• Intermediate: Party A holds Party B harmless for negligent actions of Party A, and for Party B's portion of concurrent negligence. However, Party A does not hold Party B harmless for Party B's own sole negligence.
  • Broad: Party A holds Party B harmless up to and including situations in which Party B is solely negligent.

What is a Waiver of Subrogation? A waiver of subrogation takes away a contractor's right to sue the owner or the general contractor in certain (or all) circumstances. If a sweeping contractor waives it's right to sue, that also affects the contractor's insurer because the contractor's insurer could have used that right to seek recovery from the negligent party for insurance claims paid to or for the sweeping contractor.

What is an Additional Insured Endorsement? This endorsement can complement an existing hold harmless agreement and can protect a party from liability arising out of another party's negligence. In this way, the transferor does not have to rely solely on the validity of the hold harmless agreement for protection. The AI endorsement can cover the additional insured for accidents that arise out of the Named Insured's involvement with the job. Additional insureds are only covered for operations that involve the Named Insured (policyholder) in some way. In this respect, additional insureds receive narrower coverage than Named Insured, since Named Insureds are automatically covered for any business activity that is not specifically excluded by the policy.

Assign risk where it belongs

Now that you understand all this insurance "mumbo jumbo," what should you do to protect your sweeping business without giving up more than you should?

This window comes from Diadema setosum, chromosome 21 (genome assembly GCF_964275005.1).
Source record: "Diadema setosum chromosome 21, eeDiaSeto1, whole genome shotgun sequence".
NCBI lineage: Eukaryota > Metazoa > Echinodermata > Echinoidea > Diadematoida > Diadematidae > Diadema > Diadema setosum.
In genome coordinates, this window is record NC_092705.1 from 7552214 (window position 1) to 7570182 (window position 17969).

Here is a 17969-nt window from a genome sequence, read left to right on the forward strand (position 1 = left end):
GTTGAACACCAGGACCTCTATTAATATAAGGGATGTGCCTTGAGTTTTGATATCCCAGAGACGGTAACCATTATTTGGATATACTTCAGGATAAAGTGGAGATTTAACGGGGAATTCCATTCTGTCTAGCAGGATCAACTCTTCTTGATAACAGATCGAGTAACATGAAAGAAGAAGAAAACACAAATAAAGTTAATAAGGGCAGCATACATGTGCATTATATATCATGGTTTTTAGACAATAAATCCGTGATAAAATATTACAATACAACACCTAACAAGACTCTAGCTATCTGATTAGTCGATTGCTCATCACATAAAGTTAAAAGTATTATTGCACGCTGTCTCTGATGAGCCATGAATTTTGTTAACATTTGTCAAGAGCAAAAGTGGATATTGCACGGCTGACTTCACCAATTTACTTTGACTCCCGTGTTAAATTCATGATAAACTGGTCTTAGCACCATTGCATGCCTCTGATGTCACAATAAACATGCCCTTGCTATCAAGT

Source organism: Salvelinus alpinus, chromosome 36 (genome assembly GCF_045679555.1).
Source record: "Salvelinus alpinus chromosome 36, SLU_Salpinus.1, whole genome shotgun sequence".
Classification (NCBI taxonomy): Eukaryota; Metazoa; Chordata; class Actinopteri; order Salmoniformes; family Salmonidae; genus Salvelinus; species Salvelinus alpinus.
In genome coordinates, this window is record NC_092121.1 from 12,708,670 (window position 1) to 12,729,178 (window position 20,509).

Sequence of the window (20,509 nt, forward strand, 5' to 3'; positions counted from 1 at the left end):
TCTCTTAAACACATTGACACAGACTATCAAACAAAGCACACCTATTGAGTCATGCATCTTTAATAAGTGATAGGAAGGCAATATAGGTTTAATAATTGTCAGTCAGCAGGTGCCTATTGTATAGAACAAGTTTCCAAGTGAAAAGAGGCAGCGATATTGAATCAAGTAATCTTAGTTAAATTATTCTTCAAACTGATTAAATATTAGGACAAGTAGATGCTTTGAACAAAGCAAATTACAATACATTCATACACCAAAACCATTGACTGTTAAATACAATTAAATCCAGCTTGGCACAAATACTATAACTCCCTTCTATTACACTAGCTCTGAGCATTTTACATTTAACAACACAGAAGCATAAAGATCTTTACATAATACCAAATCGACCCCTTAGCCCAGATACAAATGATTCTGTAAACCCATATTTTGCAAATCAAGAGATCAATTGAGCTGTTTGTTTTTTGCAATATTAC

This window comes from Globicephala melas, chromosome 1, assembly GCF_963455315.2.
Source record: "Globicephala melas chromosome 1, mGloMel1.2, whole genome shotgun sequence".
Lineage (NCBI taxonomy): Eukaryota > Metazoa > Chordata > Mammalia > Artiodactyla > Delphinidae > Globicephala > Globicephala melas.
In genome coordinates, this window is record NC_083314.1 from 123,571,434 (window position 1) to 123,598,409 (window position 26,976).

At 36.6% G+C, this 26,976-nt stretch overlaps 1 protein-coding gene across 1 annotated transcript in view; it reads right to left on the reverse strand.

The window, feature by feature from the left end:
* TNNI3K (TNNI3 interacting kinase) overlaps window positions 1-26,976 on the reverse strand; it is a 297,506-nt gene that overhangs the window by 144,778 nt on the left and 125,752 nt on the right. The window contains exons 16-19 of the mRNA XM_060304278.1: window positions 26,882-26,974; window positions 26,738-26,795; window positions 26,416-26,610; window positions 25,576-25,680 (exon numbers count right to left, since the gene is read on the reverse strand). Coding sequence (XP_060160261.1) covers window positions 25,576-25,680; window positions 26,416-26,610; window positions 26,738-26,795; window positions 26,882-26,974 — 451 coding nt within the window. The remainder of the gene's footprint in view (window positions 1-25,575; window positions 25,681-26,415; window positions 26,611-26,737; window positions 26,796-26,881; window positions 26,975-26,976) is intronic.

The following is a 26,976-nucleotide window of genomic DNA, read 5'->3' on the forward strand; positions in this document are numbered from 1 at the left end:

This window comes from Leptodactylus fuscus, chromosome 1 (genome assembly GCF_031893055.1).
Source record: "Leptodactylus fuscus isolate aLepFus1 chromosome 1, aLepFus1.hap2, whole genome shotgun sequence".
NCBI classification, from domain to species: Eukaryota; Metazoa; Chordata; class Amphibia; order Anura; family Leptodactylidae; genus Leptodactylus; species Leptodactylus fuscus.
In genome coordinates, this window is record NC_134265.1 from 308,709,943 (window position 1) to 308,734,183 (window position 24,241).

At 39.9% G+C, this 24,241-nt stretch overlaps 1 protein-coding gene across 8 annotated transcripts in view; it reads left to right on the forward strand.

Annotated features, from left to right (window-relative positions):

1. Carefully review each sweeping contract as it relates to the exact scope of work for which you are being contracted to perform. The contract should itemize only those items you will perform, so that should an incident occur as a result of any work you and/or your subcontractors were not contracted to perform, this would minimize your exposure.
  2. Do not be afraid to negotiate items out of sweeping contracts that do not pertain to the work for which you are being hired. Remember that it is too late if you sign on the dotted line and an incident takes place.
  3. Make your agent and insurance carrier work on your behalf; it's what they get paid for. They should review these contracts with you and, along with your legal counsel, advise you on what is and isn't prudent.
  4. Balance the value of the job against the risk being imposed by the assumption of the contract. Remember that in today's legal environment, everyone wants to make everyone else responsible for their own risk. In the industry we call this the "transfer of risk." But you should only allow to be transferred what should be, and no more.
  5. If your sweeping business uses subcontractors make sure your insurance and contracts with subs imply no less than what is being requested of you. You do not want to assume the liability of the subcontractors' exposures as well.

The size of your company does not matter when it comes to these recommendations. The impact, should something go wrong as a result of incidents you are not or should not have been responsible for, is relative but costly.

Scott Cerosky is an insurance specialist with Contract Sweepers Insurance Agency/Hartford, which developed the Clean Streets program specifically for the needs of the power sweeping industry. He can be reached at 877-887-9337 or at www.insuresweepers.com.